China enacted the Law on Chinese-Foreign Joint Cooperative Ventures in 1988 and the Law on Foreign-Funded Enterprises in 1990, and revised the Law on Chinese-Foreign Equity Joint Ventures. Thus, a complete legal framework for foreign investment came into shape. In the early and mid-1990s, foreign investment flowed into real estate in large volumes and accounted for a significant share - as much as 50% in some years. In the entire 1990s, real estate and social services accounted for 67% of FDI in the tertiary sector. In the process of service sector opening-up, there had been controversies regarding which sectors should be opened up to foreign capital. In July 1992, the State Council enacted the Approval on the Use of Foreign Capital in Commercial Retail Sector, which approved foreign retailers to establish Chinese-foreign joint cooperative and equity joint ventures in retail and importexport business. In June 1999, the State Council promulgated the Measures for the Pilot Program of Foreign-Funded Commercial Enterprises, which expanded the scope of pilot cities for Chinese-foreign joint cooperative and equity joint ventures to all provincial capitals, autonomous regions and cities under separate planning and allowed foreign-funded retail enterprises to engage in wholesale business. This policy led to a mass inflow of foreign-funded retail enterprises into China and sparked controversies among scholars in the early 21st century.
As can be seen from the above discussion, service sector opening-up and reform went hand in hand during 1979-1990 and focused on consumer services. Foreign capital also flowed into social services and tourism, thus benefiting from and reinforcing reform.
From 1990 to China’s WTO entry, no in-depth research was carried out in the field of service sector opening-up, which made little progress and fell behind reform. Quality in the use of foreign capital was also poor for the service sector. This indicates a mismatch between service sector opening-up and reform, with more headway made in opening-up. Foreign capital was entitled to policy preferences for taxation, foreign exchange and import-export. While these policies helped China attract foreign capital, they also put Chinese enterprises at a disadvantage in competing with foreign counterparts. After the WTO entry, China substantially opened up its service sector in accordance with WTO rules. However, China’s service sector reform stagnated and, in many cases, foreign capital was allowed access but private capital faced barriers. In this stage, service sector reform fell behind service sector opening-up.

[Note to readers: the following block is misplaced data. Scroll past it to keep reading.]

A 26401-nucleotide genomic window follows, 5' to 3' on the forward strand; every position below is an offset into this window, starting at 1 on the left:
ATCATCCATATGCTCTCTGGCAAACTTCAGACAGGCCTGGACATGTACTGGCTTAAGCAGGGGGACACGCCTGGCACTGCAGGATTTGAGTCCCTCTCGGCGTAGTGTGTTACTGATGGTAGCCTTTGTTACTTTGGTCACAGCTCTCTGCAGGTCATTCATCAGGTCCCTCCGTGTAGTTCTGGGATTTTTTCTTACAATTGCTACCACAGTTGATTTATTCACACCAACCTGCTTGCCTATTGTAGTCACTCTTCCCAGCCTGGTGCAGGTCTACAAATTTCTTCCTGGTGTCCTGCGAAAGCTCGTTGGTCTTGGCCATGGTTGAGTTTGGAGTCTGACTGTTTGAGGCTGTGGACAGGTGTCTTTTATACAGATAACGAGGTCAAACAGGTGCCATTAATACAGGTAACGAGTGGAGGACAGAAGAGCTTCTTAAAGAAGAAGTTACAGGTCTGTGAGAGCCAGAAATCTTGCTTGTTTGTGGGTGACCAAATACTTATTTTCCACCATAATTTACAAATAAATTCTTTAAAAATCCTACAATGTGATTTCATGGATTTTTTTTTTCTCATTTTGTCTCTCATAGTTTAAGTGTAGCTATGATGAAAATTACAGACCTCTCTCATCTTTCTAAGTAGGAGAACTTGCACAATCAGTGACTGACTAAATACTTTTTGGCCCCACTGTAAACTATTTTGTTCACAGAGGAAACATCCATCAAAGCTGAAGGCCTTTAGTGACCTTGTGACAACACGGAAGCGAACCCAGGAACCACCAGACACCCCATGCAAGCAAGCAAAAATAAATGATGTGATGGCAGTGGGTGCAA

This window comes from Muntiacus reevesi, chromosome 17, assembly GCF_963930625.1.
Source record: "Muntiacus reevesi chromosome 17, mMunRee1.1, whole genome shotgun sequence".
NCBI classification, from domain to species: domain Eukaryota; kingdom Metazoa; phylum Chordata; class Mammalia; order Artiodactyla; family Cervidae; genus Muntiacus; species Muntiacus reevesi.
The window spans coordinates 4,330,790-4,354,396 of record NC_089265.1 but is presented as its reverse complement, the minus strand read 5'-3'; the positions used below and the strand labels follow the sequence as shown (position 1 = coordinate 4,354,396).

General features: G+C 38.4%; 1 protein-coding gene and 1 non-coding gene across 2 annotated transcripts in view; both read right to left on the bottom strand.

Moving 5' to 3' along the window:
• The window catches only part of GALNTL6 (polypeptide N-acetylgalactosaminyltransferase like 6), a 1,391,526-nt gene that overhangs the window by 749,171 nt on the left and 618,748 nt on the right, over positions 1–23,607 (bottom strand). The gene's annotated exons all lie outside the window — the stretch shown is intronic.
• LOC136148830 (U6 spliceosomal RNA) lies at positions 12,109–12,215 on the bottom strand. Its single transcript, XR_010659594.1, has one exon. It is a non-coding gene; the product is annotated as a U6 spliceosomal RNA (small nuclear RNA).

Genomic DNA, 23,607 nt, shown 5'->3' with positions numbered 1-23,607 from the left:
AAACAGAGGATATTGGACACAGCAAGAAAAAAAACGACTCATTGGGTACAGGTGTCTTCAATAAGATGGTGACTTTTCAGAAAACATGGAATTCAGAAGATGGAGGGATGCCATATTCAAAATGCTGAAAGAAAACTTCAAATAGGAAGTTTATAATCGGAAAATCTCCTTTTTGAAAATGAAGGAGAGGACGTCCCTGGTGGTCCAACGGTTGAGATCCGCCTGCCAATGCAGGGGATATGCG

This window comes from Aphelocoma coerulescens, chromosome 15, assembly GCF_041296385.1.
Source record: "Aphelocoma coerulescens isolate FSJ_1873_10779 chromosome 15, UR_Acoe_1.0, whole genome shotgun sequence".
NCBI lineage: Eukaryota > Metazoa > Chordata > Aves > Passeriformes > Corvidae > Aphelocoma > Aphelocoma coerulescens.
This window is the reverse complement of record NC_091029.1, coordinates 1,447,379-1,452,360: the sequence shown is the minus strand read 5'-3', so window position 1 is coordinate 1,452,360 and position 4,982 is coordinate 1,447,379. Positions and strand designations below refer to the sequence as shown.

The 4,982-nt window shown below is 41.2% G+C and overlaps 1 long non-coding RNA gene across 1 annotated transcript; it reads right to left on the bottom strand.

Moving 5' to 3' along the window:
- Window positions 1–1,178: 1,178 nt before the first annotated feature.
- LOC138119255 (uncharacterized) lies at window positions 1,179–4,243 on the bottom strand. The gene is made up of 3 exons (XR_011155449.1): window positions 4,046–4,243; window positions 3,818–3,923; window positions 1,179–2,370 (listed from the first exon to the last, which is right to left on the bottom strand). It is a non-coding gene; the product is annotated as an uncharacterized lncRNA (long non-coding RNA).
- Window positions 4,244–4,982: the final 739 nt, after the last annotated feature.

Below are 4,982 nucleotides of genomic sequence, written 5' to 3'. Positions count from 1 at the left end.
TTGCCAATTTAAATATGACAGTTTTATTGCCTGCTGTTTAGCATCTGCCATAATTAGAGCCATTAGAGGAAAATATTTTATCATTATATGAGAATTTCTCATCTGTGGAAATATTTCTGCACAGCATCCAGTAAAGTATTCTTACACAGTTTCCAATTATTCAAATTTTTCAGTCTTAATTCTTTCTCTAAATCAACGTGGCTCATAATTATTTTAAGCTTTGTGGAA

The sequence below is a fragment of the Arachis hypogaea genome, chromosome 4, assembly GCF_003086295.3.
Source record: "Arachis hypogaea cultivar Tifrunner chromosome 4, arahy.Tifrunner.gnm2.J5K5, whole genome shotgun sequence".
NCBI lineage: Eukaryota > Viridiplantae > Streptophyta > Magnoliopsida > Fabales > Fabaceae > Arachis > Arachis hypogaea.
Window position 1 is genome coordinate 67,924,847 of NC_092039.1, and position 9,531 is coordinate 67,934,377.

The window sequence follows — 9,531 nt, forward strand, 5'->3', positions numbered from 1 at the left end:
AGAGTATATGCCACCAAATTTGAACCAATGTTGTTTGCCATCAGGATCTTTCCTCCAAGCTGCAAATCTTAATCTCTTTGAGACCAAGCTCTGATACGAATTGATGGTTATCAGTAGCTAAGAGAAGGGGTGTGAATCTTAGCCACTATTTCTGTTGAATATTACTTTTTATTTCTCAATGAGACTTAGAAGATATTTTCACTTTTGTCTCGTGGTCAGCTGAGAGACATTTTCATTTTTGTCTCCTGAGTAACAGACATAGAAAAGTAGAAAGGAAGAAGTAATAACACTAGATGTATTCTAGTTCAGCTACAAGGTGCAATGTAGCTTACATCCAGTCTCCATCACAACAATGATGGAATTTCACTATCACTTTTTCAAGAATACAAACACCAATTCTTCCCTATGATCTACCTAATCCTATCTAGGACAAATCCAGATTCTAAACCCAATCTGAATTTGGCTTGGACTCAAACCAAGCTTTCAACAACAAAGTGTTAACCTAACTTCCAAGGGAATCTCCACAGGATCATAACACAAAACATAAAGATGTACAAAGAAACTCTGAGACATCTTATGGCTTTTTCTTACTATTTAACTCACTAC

Without considering the interactive effect between service sector opening-up and reform, many studies investigated how liberalization of trade in services contributed to the economy. Nicoletti (2001) believed that empirical studies of various countries suggested that regulatory reform of the service sector in OECD countries significantly improved economic performance and living standards and concluded that the deregulation of truck transport and liberalization of trade in services brought competitive pressures in the U.S. - such pressures induced productivity growth and increased allocation efficiency for companies previously subject to regulation. Hoekman et al. (1997) considered that policies to restrict competition in the service sector had exorbitant costs. Xu (2011) pointed out that China’s service sector underdevelopment was closely related to two interruptions, which might have resulted from growth in the home country’s net export and trade sector due to home currency depreciation that inhibited the development of the home country’s non-tradable sectors (the service sector). Most studies tended to
conclude that trade liberalization had a positive effect on service sector development. But we think otherwise. In our view, given the interplay between service sector opening-up and reform, the effects on service sector development are complicated, and reform and opening-up are equally important.
2.6 Theoretical Basis Needs to Further Deepen
China’s service sector developed rapidly, overtaking industry to become the biggest economic sector in 2013 and accounting for 51.6% in GDP by 2016. But theoretical research on service sector reform remains inadequate in many ways.